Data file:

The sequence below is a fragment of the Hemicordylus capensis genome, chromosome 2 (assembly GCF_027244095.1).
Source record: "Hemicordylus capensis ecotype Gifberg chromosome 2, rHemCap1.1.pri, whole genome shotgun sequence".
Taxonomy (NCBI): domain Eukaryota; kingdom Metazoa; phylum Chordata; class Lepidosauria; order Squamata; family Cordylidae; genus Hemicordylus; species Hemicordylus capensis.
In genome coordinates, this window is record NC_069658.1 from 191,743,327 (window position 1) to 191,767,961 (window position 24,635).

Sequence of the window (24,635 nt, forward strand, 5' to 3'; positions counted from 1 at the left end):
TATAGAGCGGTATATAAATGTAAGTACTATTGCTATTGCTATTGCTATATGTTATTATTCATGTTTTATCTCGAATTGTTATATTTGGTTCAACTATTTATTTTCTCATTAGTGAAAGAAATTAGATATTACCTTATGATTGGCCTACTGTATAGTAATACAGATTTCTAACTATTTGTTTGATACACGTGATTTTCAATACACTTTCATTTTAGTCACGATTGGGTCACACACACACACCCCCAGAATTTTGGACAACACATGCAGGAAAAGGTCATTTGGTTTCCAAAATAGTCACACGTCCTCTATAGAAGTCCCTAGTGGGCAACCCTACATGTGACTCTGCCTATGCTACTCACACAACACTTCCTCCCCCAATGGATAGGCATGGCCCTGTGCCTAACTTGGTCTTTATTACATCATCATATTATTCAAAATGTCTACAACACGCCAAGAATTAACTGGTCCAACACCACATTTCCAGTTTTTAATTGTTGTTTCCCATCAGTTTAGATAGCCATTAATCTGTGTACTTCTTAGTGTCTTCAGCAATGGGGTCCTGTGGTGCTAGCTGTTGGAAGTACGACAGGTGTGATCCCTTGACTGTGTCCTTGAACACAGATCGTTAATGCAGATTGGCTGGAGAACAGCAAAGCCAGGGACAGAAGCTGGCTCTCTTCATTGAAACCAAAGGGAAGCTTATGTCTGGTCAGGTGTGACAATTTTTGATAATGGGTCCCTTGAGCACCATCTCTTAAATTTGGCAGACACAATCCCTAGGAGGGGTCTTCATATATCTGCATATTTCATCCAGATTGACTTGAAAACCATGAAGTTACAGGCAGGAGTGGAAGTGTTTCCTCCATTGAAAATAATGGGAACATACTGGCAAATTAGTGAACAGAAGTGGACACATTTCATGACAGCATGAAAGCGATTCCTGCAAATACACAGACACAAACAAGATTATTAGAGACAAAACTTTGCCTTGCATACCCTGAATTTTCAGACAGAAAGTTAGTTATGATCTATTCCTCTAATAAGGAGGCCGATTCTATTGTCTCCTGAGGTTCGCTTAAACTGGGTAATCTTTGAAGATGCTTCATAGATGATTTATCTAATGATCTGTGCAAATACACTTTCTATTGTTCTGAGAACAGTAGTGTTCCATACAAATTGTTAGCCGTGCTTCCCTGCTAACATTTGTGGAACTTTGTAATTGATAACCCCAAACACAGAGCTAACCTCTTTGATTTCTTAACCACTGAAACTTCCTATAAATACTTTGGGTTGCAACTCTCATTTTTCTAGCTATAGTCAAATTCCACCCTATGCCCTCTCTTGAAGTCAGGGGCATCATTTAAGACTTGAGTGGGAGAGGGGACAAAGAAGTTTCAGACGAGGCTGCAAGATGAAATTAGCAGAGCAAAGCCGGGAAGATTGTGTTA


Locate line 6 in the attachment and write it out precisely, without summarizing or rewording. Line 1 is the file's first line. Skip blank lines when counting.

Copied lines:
TATAGAGCGGTATATAAATGTAAGTACTATTGCTATTGCTATTGCTATATGTTATTATTCATGTTTTATCTCGAATTGTTATATTTGGTTCAACTATTTATTTTCTCATTAGTGAAAGAAATTAGATATTACCTTATGATTGGCCTACTGTATAGTAATACAGATTTCTAACTATTTGTTTGATACACGTGATTTTCAATACACTTTCATTTTAGTCACGATTGGGTCACACACACACACCCCCAGAATTTTGGACAACACATGCAGGAAAAGGTCATTTGGTTTCCAAAATAGTCACACGTCCTCTATAGAAGTCCCTAGTGGGCAACCCTACATGTGACTCTGCCTATGCTACTCACACAACACTTCCTCCCCCAATGGATAGGCATGGCCCTGTGCCTAACTTGGTCTTTATTACATCATCATATTATTCAAAATGTCTACAACACGCCAAGAATTAACTGGTCCAACACCACATTTCCAGTTTTTAATTGTTGTTTCCCATCAGTTTAGATAGCCATTAATCTGTGTACTTCTTAGTGTCTTCAGCAATGGGGTCCTGTGGTGCTAGCTGTTGGAAGTACGACAGGTGTGATCCCTTGACTGTGTCCTTGAACACAGATCGTTAATGCAGATTGGCTGGAGAACAGCAAAGCCAGGGACAGAAGCTGGCTCTCTTCATTGAAACCAAAGGGAAGCTTATGTCTGGTCAGGTGTGACAATTTTTGATAATGGGTCCCTTGAGCACCATCTCTTAAATTTGGCAGACACAATCCCTAGGAGGGGTCTTCATATATCTGCATATTTCATCCAGATTGACTTGAAAACCATGAAGTTACAGGCAGGAGTGGAAGTGTTTCCTCCATTGAAAATAATGGGAACATACTGGCAAATTAGTGAACAGAAGTGGACACATTTCATGACAGCATGAAAGCGATTCCTGCAAATACACAGACACAAACAAGATTATTAGAGACAAAACTTTGCCTTGCATACCCTGAATTTTCAGACAGAAAGTTAGTTATGATCTATTCCTCTAATAAGGAGGCCGATTCTATTGTCTCCTGAGGTTCGCTTAAACTGGGTAATCTTTGAAGATGCTTCATAGATGATTTATCTAATGATCTGTGCAAATACACTTTCTATTGTTCTGAGAACAGTAGTGTTCCATACAAATTGTTAGCCGTGCTTCCCTGCTAACATTTGTGGAACTTTGTAATTGATAACCCCAAACACAGAGCTAACCTCTTTGATTTCTTAACCACTGAAACTTCCTATAAATACTTTGGGTTGCAACTCTCATTTTTCTAGCTATAGTCAAATTCCACCCTATGCCCTCTCTTGAAGTCAGGGGCATCATTTAAGACTTGAGTGGGAGAGGGGACAAAGAAGTTTCAGACGAGGCTGCAAGATGAAATTAGCAGAGCAAAGCCGGGAAGATTGTGTTA